Unsurprisingly, the white nationalists’ plans for governance exclude women entirely. This is based not only on traditional gender roles, but also on essentialist views of women as too easily swayed by emotion to be fit to govern. Richard Spencer, head of the alt-right think tank National Policy Institute, tweeted after the first presidential debate, “Women should never be allowed to make foreign policy. It’s not that they’re ‘weak.’ To the contrary, their vindictiveness knows no bounds.”
Pseudohistory appears to be just as influential as pseudoscience in bolstering this argument. As Mother Jones has reported, the widely discredited author Nicholas Wade has a large alt-right following. Wade argues in his book A Troublesome Inheritance that there is a genetic basis for the so-called “tribal behavior” of Middle Eastern countries and African Americans’ rejection of modern economic institutions.
Pseudoscience also found its way into one of the movement’s only female-run blogs, TheNewFem.com, where an interviewee explained that women tend to be liberals and embrace racial diversity because they have “evolved to have no real loyalty to a tribe. If they are taken over they will continue to breed with their new tribe.” Men, then, are natural protectors of whiteness. Echoing the “tribal” theory of sexual difference, alt-right vlogger Colin Robertson put it simply: “Men form tribes. Women join them.”
Trump’s Alt-Right, Anti-Woman Agenda
A December 14 podcast entitled Between Two Lampshades (a revolting reference both to Zach Galifianakis’ comedy show Between Two Ferns and the allegations that Nazis used Holocaust victims’ skin for lampshades), featuring The Daily Stormer’s Andrew Anglin, The Right Stuff’s Mike Enoch, and the National Policy Institute’s Richard Spencer, exposed some of the tensions festering within their noxious ideology. (Since the airing of the show, Enoch quit his position at The Right Stuff when doxxers revealed his marriage to a Jewish woman.)
When the conversation turned to abortion, the two dominant strains of the alt-right — sexism and racism — seemed in competition. Spencer, a staunch scientific racist and the self-fashioned “intellectual” of the alt-right, opposed repealing Roe v. Wade on the grounds that abortion is “ultimately eugenic.” He also complained that if the Supreme Court decision were repealed and the legality of abortion left to the states, Southern states with high black populations would most certainly ban the practice. Anglin, on the other hand, favored repeal, on the grounds that it would weaken the feminist movement. “If you get rid of abortion … you would have a situation where feminism just couldn’t exist,” he said.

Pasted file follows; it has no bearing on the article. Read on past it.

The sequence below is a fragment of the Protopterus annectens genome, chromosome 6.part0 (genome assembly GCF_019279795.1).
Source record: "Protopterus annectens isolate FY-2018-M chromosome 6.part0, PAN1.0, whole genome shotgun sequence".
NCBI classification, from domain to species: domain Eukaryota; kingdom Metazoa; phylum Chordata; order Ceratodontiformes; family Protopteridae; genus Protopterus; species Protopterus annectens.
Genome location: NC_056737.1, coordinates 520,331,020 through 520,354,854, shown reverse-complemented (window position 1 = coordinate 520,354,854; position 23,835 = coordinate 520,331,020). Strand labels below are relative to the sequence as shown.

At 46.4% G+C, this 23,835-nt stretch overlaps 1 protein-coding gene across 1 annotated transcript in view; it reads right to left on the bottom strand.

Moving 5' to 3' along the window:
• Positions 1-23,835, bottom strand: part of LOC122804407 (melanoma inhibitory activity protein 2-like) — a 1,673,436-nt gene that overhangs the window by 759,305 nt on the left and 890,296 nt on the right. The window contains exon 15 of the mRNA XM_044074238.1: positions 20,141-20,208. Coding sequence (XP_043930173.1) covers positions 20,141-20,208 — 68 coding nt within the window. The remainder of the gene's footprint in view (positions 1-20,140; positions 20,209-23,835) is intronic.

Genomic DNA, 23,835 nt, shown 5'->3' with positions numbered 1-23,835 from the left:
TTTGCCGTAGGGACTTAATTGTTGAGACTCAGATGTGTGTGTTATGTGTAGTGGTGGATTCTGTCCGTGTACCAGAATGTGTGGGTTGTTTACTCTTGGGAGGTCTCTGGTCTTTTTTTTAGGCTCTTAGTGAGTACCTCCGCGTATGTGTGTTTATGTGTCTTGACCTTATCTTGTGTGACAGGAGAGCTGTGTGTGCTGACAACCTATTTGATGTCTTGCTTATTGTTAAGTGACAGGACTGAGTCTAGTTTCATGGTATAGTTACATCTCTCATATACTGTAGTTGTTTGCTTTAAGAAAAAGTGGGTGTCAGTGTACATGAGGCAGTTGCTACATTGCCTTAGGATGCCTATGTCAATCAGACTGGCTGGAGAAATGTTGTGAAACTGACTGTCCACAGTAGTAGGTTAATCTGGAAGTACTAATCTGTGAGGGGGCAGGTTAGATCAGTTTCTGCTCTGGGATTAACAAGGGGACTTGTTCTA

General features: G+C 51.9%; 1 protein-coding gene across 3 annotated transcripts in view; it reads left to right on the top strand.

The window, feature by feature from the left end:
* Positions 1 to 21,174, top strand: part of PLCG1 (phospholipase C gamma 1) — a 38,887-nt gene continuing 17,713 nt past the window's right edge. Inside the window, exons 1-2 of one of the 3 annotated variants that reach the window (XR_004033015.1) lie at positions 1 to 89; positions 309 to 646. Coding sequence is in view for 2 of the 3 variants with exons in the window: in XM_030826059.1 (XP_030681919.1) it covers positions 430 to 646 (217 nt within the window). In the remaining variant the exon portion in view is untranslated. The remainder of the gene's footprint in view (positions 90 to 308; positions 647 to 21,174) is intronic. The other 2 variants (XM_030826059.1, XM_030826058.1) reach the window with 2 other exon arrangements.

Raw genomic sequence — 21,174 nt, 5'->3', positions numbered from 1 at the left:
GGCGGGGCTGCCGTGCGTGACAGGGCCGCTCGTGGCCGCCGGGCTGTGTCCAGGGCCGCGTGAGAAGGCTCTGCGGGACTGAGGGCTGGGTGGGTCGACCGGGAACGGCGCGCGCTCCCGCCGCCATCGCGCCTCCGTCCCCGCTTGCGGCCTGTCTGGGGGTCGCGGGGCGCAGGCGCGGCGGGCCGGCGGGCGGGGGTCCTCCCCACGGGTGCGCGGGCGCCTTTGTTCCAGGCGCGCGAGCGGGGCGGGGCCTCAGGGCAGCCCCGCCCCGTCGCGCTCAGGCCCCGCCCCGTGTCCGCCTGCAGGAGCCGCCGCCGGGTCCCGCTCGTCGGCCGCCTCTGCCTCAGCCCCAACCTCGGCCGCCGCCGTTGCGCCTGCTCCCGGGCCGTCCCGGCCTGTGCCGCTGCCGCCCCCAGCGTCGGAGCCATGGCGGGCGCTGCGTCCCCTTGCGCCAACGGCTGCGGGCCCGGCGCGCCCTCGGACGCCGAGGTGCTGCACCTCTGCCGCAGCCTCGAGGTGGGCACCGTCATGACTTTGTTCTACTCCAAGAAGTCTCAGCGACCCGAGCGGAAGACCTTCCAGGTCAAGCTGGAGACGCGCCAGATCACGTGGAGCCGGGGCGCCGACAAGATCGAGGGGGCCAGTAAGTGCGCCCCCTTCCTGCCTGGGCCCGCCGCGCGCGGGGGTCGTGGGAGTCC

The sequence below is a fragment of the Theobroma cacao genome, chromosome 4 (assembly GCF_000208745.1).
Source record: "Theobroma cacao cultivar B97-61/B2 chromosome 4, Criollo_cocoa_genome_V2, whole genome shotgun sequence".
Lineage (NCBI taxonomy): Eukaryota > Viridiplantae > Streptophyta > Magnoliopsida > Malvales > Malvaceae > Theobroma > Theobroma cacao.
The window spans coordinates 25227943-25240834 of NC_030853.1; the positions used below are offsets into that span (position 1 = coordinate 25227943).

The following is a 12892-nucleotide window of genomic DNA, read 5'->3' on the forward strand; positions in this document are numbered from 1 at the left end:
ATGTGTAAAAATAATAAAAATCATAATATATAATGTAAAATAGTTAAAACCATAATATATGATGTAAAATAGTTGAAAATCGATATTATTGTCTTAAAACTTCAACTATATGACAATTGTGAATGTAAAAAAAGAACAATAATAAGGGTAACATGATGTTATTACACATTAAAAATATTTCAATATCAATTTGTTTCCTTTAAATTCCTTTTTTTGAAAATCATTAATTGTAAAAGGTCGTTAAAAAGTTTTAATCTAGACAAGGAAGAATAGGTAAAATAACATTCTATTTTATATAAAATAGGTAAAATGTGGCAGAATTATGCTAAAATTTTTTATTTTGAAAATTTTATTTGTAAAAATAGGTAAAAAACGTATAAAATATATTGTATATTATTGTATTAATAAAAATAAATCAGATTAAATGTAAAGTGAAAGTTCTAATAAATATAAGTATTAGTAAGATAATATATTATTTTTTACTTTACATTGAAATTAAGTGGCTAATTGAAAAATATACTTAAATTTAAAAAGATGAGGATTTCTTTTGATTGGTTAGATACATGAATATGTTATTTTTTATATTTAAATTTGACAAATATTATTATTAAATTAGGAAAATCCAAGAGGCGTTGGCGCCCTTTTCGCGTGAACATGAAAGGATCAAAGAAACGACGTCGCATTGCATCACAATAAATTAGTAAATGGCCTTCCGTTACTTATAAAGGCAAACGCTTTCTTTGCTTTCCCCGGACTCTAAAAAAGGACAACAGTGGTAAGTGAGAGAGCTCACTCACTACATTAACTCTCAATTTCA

Anglin’s scenario is more likely under the new administration: Trump has vowed to ban abortion and his Supreme Court nominee, Neil Gorsuch, likely shares his anti-choice views. (Although Gorsuch has never had to rule on abortion, his opposition to euthanasia and assisted suicide suggests a pro-life stance.) One Trump administration official whose views are not in question is Vice President Mike Pence, who favors criminalizing women who get an abortion. Under his watch as Indiana governor, low-income women of color Purvi Patel and Bei Bei Shuai were charged with feticide for obtaining an illegal abortion. Even if Trump fails to overturn Roe v. Wade, his efforts to repeal the Affordable Care Act will have serious consequences for women’s health, including access to birth control and prenatal care.
Trump’s cozy relationship with the religious right also suggests that he will not be an advocate of LGBT rights—although it is politically expedient to say so when drawing a comparison between “radical Islam” and the West. Sarah Posner writes in the New Republic that the “religious right has effectively become a subsidiary of the alt right, yoked to Trump’s white nationalist agenda.” In return, Trump has floated a draft executive order that would drastically expand religious exemptions and repeal the Johnson amendment, the legislation that prohibits tax-exempt groups such as churches or charities from participating in political campaigns. The likely result? A far more politically potent religious right that will try to push its anti-LGBT, anti-woman policies onto a country that overwhelmingly disagrees with them.
The Trump administration’s allegiance to voter suppression, law and order policing, and restrictive immigration policies reveal an executive branch fully committed to advancing the cause of alt-right white supremacy.
There is no doubt that racism drives the far right resurgence in the U.S. and Europe. But to downplay the misogyny of these once fringe, now mainstream, movements represents a missed opportunity for the Left. At a time when conservatives seek to rehabilitate Bannon and distance Trump from any connection to the alt-right, the Left must be relentlessly committed to exposing the extremism of the far right on all fronts. Despite efforts to portray themselves as nobly shielding women and LGBT people from the depredations of “radical Islam,” one thing is certain: The dark vision promoted by Trump and his alt-right influencers will only provide refuge for white men.
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Rachel Johnson is a writer based in Chicago. She holds a master's degree in U.S. history from Northwestern University.